Blogs are a great way to initiate and encourage open dialogue about important topics affecting fundraisers or important issues affecting an organization. Jeff Brooks, creative director at Seattle-based full-service advertising agency Merkle/Domain, says the company’s own blog, Donor Power Blog, which he produces and maintains, came about out of its desire to promote the idea of donor-focused fundraising. “The blog seemed like an ideal way to have it out there and be talking to the people who care,” he says. Brooks says some of the things he’s learned to create a more engaging blog since starting his in the summer of 2005 are 1)
There has been a lot of complaining lately about the reliability of the U.S. Postal Service. To which I say, “Bah humbug!”
Stop the complaining. Every business day, nonprofit organizations in our country receive a gift that keeps giving and giving: sharply reduced postage rates courtesy of American taxpayers.
As a fundraiser, you might be asking yourself, “What am I thankful for this Thanksgiving?” Well, here’s one suggestion for what you should be thankful for, even if you don’t know it yet.
One of my colleagues calls them “hidden heavies.” I’ve heard others refer to them as “nuggets of gold.” They’re the donors — undetected — on your donor file today who have the ability to give significantly larger gifts. In fact, not only do they have the capacity to give more, they’re just waiting for you to ask.
I’m convinced that most of the donors who support social-enterprise organizations today would give more tomorrow if they clearly understood the impact of their gifts — if they could experience the power of their support.
And this is exactly why donor-focused newsletters are such a vital part of the donor-communication mix. Newsletters sent to all active donors can do what the typical appeal letter can’t (and shouldn’t) do — educate, nurture and affirm, and report specific accomplishments. As a bonus, newsletters also are excellent fundraising tools.
Grueling is the word that crossed the lips of the intrepid judges for our 2006 Gold Awards for Fundraising Excellence as they made their way out of our offices one hot afternoon in August.
Not that we’re particularly demanding taskmasters, but the competition was, indeed, fierce. Much to our glee, it grew from 33 packages in 2005 to nearly 90 this year (sent in by 21 agencies and four nonprofit organizations). Some of the categories remained the same, but we added a few and tweaked a few others.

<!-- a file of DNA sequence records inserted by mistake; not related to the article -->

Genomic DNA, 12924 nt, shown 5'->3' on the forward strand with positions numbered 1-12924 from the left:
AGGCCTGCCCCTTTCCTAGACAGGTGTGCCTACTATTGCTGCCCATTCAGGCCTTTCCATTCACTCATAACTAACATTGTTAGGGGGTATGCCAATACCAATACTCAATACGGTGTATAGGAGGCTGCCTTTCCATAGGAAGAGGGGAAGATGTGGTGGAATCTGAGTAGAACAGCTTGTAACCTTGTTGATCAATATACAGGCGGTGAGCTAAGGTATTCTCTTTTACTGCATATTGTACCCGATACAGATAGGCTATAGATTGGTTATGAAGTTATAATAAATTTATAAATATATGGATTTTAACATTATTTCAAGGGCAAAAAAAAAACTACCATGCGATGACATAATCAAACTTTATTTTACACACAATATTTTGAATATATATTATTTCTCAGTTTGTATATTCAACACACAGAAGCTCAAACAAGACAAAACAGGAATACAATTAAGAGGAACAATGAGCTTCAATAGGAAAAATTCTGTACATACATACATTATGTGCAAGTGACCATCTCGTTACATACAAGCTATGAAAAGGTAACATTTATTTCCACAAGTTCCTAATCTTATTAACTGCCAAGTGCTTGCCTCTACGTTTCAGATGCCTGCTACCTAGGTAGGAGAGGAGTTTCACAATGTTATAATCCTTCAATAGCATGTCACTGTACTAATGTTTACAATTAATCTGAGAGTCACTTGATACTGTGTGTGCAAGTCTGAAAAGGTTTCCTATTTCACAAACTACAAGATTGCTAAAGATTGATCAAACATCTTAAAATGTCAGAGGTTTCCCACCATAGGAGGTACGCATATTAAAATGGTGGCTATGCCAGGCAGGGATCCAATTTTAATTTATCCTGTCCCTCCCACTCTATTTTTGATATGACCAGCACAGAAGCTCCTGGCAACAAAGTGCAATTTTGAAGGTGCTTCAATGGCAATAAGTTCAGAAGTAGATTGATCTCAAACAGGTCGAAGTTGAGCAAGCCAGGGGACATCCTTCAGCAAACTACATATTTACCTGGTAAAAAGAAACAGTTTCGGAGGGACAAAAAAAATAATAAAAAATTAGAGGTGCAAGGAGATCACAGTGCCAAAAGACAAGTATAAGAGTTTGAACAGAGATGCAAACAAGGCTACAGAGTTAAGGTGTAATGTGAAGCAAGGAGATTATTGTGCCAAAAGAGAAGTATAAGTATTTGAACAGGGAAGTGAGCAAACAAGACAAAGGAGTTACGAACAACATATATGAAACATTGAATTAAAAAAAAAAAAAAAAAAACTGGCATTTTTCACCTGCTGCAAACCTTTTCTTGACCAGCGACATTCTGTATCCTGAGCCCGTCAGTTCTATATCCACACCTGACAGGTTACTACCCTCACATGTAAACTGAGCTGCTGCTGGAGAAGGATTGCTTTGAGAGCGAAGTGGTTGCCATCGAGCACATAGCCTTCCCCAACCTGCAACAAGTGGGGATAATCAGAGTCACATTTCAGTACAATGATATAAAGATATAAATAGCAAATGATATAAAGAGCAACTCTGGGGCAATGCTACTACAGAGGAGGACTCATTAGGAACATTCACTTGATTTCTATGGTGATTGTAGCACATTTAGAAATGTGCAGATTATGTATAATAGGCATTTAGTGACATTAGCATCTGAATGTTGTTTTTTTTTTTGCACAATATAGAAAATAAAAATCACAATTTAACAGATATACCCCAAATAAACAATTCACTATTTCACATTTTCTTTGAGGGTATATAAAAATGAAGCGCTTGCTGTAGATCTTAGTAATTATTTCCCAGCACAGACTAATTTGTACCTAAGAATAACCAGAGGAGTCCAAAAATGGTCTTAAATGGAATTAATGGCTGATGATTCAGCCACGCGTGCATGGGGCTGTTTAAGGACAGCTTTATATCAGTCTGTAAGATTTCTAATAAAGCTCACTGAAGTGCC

On the final day of the DMA Nonprofit Federation 2006 New York Nonprofit Conference earlier this month, some of the most creative craftsmen in the industry came together in a session and presented some of their most successful campaigns of late. Among them was Mark Oehlshlaeger, creative director at Merkle/Domain, who talked about the company’s work creating the Livestrong direct-mail campaign for the Lance Armstrong Foundation. In his presentation, Oehlshlaeger shared his seven steps to fundraising success: 1) Know your audience. For LAF, it was males ages 35 to 55 with a connection to cycling, most of whom had purchased a Livestrong wristband and
A few months ago in Tucson, Ariz., I got a shot of reality — and humility, I should add — as I listened to a group of colleagues discuss emerging challenges in nonprofit fundraising. There were several “a-ha” moments.
The DMA Nonprofit Federation brought together about 100 direct-response fundraising leaders and commercial partners to dialog about our industry at its Leadership Summit in early June. We heard keynote speakers from our country and the United Kingdom, and then reacted and brainstormed in small groups.
Chicago-based hunger-relief organization America’s Second Harvest wasn’t working with a lagging control when it devised and tested this campaign. Quite the contrary — the organization’s brown lunch-bag appeal was doing “fabulously,” says Terri Shoemaker, senior account director with Merkle/Domain, the Seattle-based direct-marketing consultancy that teamed up with A2H in January 2002. It was generating a strong response and average gift, but it was expensive to mail.
The summer slump — distractions, boredom, fleeting thoughts of a new job, donor inattention — is in full effect, isn’t it? Some are lucky enough to be reading this month’s column while lounging in the backyard or at the beach. Others are grinding away at the office worrying about meeting their revenue budget this month.
So, here are some thoughts to ponder as you meander through your summer.